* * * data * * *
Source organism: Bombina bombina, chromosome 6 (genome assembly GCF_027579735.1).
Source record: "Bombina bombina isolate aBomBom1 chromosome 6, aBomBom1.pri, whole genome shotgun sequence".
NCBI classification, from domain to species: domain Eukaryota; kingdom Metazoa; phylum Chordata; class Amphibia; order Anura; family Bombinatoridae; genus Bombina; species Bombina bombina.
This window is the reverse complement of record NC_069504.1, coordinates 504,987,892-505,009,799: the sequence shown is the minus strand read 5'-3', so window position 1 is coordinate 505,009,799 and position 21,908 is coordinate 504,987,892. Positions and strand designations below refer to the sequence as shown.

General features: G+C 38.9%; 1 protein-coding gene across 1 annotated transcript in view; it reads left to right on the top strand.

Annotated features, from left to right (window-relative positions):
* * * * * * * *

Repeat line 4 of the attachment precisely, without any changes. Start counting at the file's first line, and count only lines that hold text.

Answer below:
This window is the reverse complement of record NC_069504.1, coordinates 504,987,892-505,009,799: the sequence shown is the minus strand read 5'-3', so window position 1 is coordinate 505,009,799 and position 21,908 is coordinate 504,987,892. Positions and strand designations below refer to the sequence as shown.